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Ask the Slot Expert: How Do New Slot Machines Figure Out How Much to Pay?7 November 2012
By John Robison
Thanks for the kind words about my column.
Slot machines don't calculate how much to pay players. They choose the results of a spin at random without regard for what has happened in the past. It's possible for the very first spin by a patron on a machine to be the top jackpot.
The amount of money that has been played on a machine has no effect on the results of future spins. It's true, though, that in the long run the amount of money a machine has returned to its players will be very close to its long-term payback percentage. Because results are chosen at random, a 95% payback machine may have paid back anywhere from, say, 50% to 140% after 1000 spins. After 10,000 spins, the range might have narrowed to, say, 80% to 110%. I'm making up these numbers for a mythical slot machine, but slot manufacturers give casinos some statistics (confidence intervals and volatility index) to casinos to give them an idea of how close a machine's actual payback will be to its long-term payback after a certain number of spins.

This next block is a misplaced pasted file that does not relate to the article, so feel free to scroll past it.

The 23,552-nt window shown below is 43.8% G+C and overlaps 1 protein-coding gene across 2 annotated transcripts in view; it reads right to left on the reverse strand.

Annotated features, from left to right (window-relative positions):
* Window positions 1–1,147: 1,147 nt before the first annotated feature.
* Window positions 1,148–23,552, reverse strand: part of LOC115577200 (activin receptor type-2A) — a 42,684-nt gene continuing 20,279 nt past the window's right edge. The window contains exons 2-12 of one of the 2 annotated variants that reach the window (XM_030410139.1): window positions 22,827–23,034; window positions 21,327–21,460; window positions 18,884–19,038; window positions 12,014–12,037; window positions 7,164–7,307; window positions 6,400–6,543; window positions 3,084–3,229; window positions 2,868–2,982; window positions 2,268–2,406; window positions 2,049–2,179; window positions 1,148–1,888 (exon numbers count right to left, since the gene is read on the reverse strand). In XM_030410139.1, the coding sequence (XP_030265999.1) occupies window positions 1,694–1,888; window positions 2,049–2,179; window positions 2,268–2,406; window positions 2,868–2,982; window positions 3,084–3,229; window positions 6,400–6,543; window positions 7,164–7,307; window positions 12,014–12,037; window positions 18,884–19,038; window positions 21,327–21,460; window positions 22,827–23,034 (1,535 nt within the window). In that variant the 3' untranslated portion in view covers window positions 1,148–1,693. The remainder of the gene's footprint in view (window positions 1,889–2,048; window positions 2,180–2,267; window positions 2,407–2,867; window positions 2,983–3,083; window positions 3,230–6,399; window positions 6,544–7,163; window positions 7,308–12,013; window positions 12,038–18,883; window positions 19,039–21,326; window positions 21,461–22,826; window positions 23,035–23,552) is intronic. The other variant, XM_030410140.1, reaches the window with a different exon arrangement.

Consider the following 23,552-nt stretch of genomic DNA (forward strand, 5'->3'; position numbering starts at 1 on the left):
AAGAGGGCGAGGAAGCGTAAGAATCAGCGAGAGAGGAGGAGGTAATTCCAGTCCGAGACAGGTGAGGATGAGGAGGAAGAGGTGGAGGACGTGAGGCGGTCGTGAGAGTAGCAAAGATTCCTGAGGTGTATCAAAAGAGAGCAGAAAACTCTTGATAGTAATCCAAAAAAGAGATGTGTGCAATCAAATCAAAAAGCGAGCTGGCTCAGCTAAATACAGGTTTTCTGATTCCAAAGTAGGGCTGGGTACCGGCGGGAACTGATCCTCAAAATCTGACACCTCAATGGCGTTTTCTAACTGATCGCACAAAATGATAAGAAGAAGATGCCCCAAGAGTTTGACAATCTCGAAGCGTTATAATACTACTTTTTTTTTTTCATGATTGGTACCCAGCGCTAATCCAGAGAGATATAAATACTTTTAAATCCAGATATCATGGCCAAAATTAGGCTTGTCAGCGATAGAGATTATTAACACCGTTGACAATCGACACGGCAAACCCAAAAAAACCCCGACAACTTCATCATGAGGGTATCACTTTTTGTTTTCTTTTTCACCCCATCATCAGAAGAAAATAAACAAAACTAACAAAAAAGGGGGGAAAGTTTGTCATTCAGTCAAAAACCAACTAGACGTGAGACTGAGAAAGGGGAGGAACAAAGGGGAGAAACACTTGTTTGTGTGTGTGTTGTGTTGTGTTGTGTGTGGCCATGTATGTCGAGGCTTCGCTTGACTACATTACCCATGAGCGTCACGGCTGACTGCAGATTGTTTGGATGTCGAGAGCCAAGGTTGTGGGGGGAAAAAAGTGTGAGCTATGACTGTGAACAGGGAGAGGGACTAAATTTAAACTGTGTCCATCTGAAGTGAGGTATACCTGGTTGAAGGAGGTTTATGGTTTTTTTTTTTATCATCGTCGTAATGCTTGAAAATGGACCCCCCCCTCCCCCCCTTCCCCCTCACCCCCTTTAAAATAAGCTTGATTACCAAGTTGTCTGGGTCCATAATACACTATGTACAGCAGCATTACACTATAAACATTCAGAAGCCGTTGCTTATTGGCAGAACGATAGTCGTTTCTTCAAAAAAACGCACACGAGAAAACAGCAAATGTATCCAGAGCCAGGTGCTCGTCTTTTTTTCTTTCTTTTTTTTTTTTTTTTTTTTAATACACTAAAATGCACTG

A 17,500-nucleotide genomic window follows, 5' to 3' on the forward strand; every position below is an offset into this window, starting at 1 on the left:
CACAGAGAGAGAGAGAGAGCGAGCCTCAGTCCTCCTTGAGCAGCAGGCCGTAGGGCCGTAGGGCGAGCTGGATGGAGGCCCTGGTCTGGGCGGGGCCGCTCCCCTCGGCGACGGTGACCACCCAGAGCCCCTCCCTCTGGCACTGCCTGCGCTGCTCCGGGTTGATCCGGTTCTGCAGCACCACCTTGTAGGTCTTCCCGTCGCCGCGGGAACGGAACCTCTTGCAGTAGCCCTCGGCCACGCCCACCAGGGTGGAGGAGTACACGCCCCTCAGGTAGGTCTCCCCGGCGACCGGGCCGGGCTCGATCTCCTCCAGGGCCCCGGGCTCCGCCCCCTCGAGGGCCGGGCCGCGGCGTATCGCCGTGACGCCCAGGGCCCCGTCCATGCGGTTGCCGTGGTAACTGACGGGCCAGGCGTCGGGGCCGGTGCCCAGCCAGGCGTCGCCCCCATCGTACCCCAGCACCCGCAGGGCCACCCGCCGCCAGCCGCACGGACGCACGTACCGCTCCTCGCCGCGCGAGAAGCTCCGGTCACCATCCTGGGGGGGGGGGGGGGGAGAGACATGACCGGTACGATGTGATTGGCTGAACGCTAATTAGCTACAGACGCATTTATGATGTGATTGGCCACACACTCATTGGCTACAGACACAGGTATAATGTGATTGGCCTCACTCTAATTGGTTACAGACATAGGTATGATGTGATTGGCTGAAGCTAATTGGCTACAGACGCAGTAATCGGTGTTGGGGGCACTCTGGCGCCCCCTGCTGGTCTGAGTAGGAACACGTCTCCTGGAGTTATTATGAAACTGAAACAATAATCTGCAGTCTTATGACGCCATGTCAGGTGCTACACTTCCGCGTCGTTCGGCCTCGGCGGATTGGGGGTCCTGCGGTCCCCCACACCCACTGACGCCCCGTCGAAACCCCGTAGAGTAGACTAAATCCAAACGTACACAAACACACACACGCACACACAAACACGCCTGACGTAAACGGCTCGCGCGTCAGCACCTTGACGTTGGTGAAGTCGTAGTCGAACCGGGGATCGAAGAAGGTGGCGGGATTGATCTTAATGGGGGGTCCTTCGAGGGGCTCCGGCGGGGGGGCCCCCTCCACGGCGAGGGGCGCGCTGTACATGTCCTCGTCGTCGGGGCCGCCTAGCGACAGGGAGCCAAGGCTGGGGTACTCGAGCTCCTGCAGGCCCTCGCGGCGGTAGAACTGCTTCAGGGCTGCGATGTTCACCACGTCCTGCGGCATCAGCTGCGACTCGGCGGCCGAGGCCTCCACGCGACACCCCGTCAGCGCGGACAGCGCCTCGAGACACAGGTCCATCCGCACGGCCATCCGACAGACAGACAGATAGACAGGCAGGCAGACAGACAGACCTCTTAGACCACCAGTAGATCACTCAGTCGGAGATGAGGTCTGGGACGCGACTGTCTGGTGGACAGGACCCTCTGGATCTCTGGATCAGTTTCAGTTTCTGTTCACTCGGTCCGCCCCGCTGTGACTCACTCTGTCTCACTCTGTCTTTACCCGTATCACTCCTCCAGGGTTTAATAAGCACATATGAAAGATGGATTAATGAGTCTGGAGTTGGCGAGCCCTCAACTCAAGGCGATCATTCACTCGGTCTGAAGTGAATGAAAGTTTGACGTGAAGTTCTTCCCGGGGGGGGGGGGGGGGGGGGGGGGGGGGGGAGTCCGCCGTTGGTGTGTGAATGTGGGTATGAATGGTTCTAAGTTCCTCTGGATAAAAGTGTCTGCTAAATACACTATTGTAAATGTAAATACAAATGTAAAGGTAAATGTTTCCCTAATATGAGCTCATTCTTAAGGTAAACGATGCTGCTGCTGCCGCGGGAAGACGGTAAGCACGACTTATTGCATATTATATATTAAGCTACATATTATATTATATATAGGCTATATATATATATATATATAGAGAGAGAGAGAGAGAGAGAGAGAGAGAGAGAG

Let's say slot machines did operate the way you described. Wouldn't a new machine have to have a long period of losing spins until it had collected enough money to start paying out?
Jackpots for all,
Congratulations on your jackpot.
Chances are, you would not have received the same numbers had you bet the maximum. You would have had to have hit the Draw button at the exact same instant to receive the same numbers. It probably would have taken you a little more (or less) time to play the max bet, so the RNG would have been in a different point in its cycle and you would have received different numbers for that game.
Jackpots for all,
Send your slot and video poker questions to John Robison, Slot Expert™, at email@example.com. Because of the volume of mail I receive, I regret that I can't reply to every question.